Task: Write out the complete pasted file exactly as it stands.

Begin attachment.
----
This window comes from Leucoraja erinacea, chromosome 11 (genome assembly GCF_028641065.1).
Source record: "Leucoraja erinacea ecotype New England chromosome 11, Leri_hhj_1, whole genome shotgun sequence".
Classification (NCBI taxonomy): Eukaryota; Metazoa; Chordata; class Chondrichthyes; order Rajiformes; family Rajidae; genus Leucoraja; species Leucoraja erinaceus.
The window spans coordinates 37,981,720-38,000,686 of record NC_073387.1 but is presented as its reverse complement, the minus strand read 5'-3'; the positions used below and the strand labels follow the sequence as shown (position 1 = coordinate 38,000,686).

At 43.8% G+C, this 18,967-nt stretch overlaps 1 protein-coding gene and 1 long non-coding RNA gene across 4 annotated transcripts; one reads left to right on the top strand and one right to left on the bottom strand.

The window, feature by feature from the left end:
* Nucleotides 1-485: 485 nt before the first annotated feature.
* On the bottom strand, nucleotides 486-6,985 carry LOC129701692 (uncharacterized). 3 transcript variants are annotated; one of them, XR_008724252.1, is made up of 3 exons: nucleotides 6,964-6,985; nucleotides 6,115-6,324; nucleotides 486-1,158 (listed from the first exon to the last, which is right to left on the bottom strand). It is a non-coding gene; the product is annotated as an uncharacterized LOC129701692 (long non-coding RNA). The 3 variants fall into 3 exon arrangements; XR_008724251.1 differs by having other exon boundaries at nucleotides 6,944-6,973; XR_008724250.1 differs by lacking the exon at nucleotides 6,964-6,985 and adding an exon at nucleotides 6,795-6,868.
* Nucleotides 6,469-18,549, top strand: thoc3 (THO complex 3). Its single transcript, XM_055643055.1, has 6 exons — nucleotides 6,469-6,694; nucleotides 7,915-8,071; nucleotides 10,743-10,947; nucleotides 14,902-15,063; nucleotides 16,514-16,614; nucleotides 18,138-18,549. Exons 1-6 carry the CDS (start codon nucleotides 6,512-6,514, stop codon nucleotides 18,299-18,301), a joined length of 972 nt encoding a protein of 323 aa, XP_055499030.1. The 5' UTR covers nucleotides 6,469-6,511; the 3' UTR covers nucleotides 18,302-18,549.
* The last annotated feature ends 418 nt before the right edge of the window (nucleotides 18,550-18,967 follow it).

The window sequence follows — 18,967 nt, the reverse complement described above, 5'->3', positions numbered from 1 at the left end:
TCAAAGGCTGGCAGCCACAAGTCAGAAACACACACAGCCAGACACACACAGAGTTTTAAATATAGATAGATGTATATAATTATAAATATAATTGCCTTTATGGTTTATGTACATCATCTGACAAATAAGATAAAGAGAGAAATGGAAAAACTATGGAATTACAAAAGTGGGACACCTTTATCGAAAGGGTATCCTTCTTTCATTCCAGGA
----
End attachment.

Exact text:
This window comes from Leucoraja erinacea, chromosome 11 (genome assembly GCF_028641065.1).
Source record: "Leucoraja erinacea ecotype New England chromosome 11, Leri_hhj_1, whole genome shotgun sequence".
Classification (NCBI taxonomy): Eukaryota; Metazoa; Chordata; class Chondrichthyes; order Rajiformes; family Rajidae; genus Leucoraja; species Leucoraja erinaceus.
The window spans coordinates 37,981,720-38,000,686 of record NC_073387.1 but is presented as its reverse complement, the minus strand read 5'-3'; the positions used below and the strand labels follow the sequence as shown (position 1 = coordinate 38,000,686).

At 43.8% G+C, this 18,967-nt stretch overlaps 1 protein-coding gene and 1 long non-coding RNA gene across 4 annotated transcripts; one reads left to right on the top strand and one right to left on the bottom strand.

The window, feature by feature from the left end:
* Nucleotides 1-485: 485 nt before the first annotated feature.
* On the bottom strand, nucleotides 486-6,985 carry LOC129701692 (uncharacterized). 3 transcript variants are annotated; one of them, XR_008724252.1, is made up of 3 exons: nucleotides 6,964-6,985; nucleotides 6,115-6,324; nucleotides 486-1,158 (listed from the first exon to the last, which is right to left on the bottom strand). It is a non-coding gene; the product is annotated as an uncharacterized LOC129701692 (long non-coding RNA). The 3 variants fall into 3 exon arrangements; XR_008724251.1 differs by having other exon boundaries at nucleotides 6,944-6,973; XR_008724250.1 differs by lacking the exon at nucleotides 6,964-6,985 and adding an exon at nucleotides 6,795-6,868.
* Nucleotides 6,469-18,549, top strand: thoc3 (THO complex 3). Its single transcript, XM_055643055.1, has 6 exons — nucleotides 6,469-6,694; nucleotides 7,915-8,071; nucleotides 10,743-10,947; nucleotides 14,902-15,063; nucleotides 16,514-16,614; nucleotides 18,138-18,549. Exons 1-6 carry the CDS (start codon nucleotides 6,512-6,514, stop codon nucleotides 18,299-18,301), a joined length of 972 nt encoding a protein of 323 aa, XP_055499030.1. The 5' UTR covers nucleotides 6,469-6,511; the 3' UTR covers nucleotides 18,302-18,549.
* The last annotated feature ends 418 nt before the right edge of the window (nucleotides 18,550-18,967 follow it).

The window sequence follows — 18,967 nt, the reverse complement described above, 5'->3', positions numbered from 1 at the left end:
TCAAAGGCTGGCAGCCACAAGTCAGAAACACACACAGCCAGACACACACAGAGTTTTAAATATAGATAGATGTATATAATTATAAATATAATTGCCTTTATGGTTTATGTACATCATCTGACAAATAAGATAAAGAGAGAAATGGAAAAACTATGGAATTACAAAAGTGGGACACCTTTATCGAAAGGGTATCCTTCTTTCATTCCAGGA